Delayed haemolysis was found only in hyperparasitaemic patients treated with artesunate (alone or in combination with quinine) but not in patients with quinine (and other partner drugs). After intravenous artesunate was established as a first-line treatment option for severe malaria in the University Medical Centre Hamburg-Eppendorf, active follow-up to detect haemolysis once a week for a total of four weeks after treatment initiation was implemented. The possibility that some cases of delayed haemolysis had been missed in quinine patients before establishing these active follow-up procedures cannot be ruled out. It appears realistic, however, to assume that delayed haemolysis would have been recognized passively in quinine patients if it was as frequent and clinically relevant. In addition, there are no other reports of delayed haemolysis after quinine available up to date. In contrast, increasing evidence indicates that delayed haemolysis occurs comparatively frequently after parenteral artesunate
[13–16]. Interestingly we could detect delayed haemolysis also in two patients treated with intrarectal artesunate – a finding which had not previously been reported. It has to be noted that patients treated with quinine and additional intrarectal artesunate were more severely ill and had higher initial parasite densities than patients treated primarily with quinine. As hyperparasitaemia has been implicated as a risk factor for delayed haemolysis, parasite densities might be a confounder
The aetiology of delayed haemolysis remains unknown. The fact that mainly hyperparasitaemic patients develop haemolysis may point to the contribution of a mechanism called ‘pitting’. After extraction of blood stage parasites during splenic passage, these once-infected erythrocytes have a reduced life-span compared to naïve erythrocytes with a mean life-span of around 180 hours and with a total removal of pitted erythrocytes after 28 days
[20, 21]. One could postulate an increase of haemolytic activity two weeks after acute malaria due to more or less synchronized destruction of pitted erythrocytes. The proportion of pitted erythrocytes seems to be higher after the use of artemisinins than after quinine – potentially explaining the absence of this adverse effect after use of quinine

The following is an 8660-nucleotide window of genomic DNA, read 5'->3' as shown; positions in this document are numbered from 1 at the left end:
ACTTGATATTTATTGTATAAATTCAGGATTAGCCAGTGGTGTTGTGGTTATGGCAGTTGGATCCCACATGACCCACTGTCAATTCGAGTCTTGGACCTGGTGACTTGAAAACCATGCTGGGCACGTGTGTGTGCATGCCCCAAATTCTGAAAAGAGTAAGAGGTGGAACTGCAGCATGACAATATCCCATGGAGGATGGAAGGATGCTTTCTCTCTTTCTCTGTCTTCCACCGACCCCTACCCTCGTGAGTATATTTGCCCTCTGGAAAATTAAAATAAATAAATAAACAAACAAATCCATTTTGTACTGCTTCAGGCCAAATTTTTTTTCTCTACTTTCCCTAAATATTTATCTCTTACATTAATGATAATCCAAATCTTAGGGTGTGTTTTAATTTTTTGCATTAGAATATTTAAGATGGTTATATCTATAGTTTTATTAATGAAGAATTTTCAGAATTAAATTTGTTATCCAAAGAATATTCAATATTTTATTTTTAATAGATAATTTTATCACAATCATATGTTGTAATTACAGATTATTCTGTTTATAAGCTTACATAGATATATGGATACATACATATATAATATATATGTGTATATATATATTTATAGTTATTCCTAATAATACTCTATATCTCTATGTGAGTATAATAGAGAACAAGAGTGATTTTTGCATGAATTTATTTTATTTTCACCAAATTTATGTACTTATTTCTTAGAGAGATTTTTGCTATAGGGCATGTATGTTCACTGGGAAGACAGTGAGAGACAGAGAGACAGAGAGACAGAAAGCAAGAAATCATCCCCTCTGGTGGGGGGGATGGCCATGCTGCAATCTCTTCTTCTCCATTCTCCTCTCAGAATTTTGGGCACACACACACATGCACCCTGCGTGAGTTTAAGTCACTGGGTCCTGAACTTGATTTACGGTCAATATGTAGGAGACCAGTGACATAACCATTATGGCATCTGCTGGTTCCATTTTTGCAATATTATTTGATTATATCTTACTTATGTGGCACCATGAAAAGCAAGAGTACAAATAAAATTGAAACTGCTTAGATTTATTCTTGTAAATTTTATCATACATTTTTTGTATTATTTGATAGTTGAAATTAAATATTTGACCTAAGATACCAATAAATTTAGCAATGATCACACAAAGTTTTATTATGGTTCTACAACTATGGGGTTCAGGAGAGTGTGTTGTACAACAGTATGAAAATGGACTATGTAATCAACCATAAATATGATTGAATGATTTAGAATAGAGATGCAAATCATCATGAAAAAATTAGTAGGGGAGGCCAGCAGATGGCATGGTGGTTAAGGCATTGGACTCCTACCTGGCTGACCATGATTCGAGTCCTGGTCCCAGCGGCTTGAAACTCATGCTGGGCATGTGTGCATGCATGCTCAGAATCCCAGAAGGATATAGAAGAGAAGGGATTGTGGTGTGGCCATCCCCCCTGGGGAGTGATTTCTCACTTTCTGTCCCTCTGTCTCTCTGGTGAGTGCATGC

[20, 21]. Immune-mediated haemolysis may be another explanation – although Coombs testing in the reports published so far has remained inconclusive. Coombs tests were negative in three patients in the case series by Zoller et al.. In the Belgian-Dutch cohort, half of the tested patients had a positive Coombs test
. In the present study, half of the tested patients had positive direct Coombs test – albeit with different specificity (anti-E and warm autoantibodies). HIV-infection induced immunologic dysfunctions might have played a further role in the development of delayed haemolysis in one patient in this study. Further appropriately designed studies are necessary to clarify the pathophysiological mechanisms behind delayed haemolysis.
It is important to separate the haemolysis of acute malaria from delayed haemolysis after parasitological cure. Also, Hb levels can remain decreased during weeks two or three in patients slowly recovering from severe malarial anaemia without showing a new onset of haemolytic activity. It is, therefore, relevant to precisely define delayed haemolysis by applying biochemical parameters over time. In this study, delayed haemolysis was defined as a decrease in Hb (median Hb of week three lower than in week two) in combination with a rise in median LDH (median LDH of week three higher than in week two). This definition was selected based on the known time course of delayed haemolysis in the case series reported recently